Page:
‘Excessive:” President Biden’s Budget Plan Would Cause National Debt to Hit Almost $51 Trillion by 2033

The national debt of the United States will balloon by almost $20 trillion in the next decade with the spending included in President Joe Biden’s $6.9 trillion budget proposal that he released on Thursday. 

Under the president’s budget plan for fiscal year 2024, the gross national debt would skyrocket to almost $51 trillion by 2033 — up from the current $31.5 trillion. 

The federal debt as a percentage of the U.S. gross domestic product (GDP) would balloon to a record 110% by 2033, which is up from 98% this year. The share of debt the U.S. public holds would surge $19 trillion to $43.6 trillion over the next decade. This would shatter a record that has stood since the end of World War II. 

A burgeoning federal debt signifies more taxpayer dollars will go toward paying interest payments on past spending instead of funding needed projects in the future. 

According to the president of the nonpartisan Committee for a Responsible Federal Budget, Maya MacGuineas, the spending projections in President Biden’s plan are “excessive.”

“At $6.9 trillion, spending next year would be higher than any time during the pandemic and about $2.5 trillion above the pre-pandemic level, representing growth of 55 percent.”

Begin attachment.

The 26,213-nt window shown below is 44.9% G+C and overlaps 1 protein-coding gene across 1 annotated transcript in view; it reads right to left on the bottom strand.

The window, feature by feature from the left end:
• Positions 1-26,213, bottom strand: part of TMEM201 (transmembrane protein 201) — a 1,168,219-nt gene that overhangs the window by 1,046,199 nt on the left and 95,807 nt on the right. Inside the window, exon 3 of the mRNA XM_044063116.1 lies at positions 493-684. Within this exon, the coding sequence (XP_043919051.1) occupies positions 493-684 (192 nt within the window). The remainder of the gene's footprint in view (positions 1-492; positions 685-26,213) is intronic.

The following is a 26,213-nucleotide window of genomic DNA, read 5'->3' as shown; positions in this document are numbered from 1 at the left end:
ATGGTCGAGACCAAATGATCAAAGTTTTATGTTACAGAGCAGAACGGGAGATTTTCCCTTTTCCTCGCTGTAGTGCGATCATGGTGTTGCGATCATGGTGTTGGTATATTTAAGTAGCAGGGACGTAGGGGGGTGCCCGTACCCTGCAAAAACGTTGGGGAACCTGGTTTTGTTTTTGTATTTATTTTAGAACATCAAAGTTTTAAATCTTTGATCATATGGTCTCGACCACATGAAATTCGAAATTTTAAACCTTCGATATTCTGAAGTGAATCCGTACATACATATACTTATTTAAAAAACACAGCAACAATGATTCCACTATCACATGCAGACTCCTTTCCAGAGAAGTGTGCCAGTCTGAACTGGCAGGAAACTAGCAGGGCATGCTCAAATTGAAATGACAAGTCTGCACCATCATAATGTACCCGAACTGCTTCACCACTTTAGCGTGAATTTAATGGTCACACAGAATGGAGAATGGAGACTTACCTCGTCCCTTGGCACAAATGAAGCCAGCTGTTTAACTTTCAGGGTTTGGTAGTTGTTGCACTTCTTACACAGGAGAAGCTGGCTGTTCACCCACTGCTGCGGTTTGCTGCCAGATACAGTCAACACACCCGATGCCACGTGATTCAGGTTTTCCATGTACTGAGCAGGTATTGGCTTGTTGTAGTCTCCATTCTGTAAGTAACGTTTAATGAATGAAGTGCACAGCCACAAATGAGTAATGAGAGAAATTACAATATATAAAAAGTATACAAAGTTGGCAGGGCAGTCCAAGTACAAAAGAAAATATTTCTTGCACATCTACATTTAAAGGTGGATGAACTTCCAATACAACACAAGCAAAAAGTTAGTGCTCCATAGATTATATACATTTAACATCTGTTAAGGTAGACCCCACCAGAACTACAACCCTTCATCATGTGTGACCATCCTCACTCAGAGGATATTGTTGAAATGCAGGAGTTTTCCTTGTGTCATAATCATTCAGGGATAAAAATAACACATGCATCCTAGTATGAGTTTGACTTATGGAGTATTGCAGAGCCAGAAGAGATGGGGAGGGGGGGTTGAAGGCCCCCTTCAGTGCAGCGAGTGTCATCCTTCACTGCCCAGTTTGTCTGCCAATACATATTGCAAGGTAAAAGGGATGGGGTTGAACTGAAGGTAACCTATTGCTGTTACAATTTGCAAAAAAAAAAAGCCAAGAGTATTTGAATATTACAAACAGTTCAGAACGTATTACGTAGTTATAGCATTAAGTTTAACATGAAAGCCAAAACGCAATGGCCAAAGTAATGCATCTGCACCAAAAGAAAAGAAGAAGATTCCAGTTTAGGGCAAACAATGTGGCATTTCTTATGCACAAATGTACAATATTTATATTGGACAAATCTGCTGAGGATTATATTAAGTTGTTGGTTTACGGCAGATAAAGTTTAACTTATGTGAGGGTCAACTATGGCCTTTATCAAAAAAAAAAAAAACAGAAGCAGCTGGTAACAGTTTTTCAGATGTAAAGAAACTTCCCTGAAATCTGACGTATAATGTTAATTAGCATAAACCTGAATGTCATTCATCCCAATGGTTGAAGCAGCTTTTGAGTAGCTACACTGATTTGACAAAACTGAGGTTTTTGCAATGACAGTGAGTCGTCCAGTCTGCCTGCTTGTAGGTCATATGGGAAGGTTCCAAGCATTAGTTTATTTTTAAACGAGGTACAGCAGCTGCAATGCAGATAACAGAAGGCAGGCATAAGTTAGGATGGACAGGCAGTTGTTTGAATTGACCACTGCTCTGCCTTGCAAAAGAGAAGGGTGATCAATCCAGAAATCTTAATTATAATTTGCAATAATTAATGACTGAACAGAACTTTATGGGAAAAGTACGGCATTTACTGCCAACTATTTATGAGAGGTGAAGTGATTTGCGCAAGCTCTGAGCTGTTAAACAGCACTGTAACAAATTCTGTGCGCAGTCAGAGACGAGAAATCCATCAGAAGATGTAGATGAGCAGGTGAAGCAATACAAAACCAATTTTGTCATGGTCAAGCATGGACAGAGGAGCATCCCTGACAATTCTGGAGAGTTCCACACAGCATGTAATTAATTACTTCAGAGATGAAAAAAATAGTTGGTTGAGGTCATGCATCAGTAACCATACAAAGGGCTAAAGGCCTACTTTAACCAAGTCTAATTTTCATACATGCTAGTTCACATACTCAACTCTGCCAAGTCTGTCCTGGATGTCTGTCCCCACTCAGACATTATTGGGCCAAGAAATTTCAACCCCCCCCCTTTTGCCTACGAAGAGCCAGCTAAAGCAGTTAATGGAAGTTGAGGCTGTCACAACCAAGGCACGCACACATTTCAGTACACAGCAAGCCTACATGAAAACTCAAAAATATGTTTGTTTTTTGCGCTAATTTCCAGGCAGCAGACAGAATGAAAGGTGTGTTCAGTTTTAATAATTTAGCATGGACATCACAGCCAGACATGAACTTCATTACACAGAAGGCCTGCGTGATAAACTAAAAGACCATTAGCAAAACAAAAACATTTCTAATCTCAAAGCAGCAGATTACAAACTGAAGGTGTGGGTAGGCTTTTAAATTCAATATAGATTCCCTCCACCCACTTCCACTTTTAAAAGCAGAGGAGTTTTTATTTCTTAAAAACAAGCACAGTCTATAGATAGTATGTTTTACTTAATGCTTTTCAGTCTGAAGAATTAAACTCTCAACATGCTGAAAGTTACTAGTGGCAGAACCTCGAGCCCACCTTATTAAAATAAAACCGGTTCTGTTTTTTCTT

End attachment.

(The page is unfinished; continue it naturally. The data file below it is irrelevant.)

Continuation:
Since the president took office in 2021, the administration has approved more than $5 trillion in new debt tied to executive orders and legislation. That includes a broader spending bill dubbed the “Inflation Reduction Act” that passed along party lines and a physical infrastructure bill that received bipartisan support last year. 

Biden’s budget includes $5.5 trillion in tax hikes over the next decade

President Biden’s newest budget proposal includes calls for $5.5 trillion in tax hikes over the next decade to offset the price tag of several projects, including a pay bump for federal workers, extending Medicare benefits, a pay hike for federal workers, and climate change-related initiatives. 

“It will require presidential leadership to enact real changes, and this budget does not go nearly far enough to make reining in our dangerous debt levels a top national priority,” said MacGuineas.

The White House asserts that the budget plan if passed, would reduce the federal budget deficit by almost $3 trillion over time.

The president’s proposal emerged as Democrats and Republicans remain deadlocks in discussions to raise the federal debt ceiling to avoid a possible economic disaster that a default by the United States would bring. Republicans are almost certain to reject the president’s plan and have demanded spending cuts as a precondition to increasing the federal borrowing limi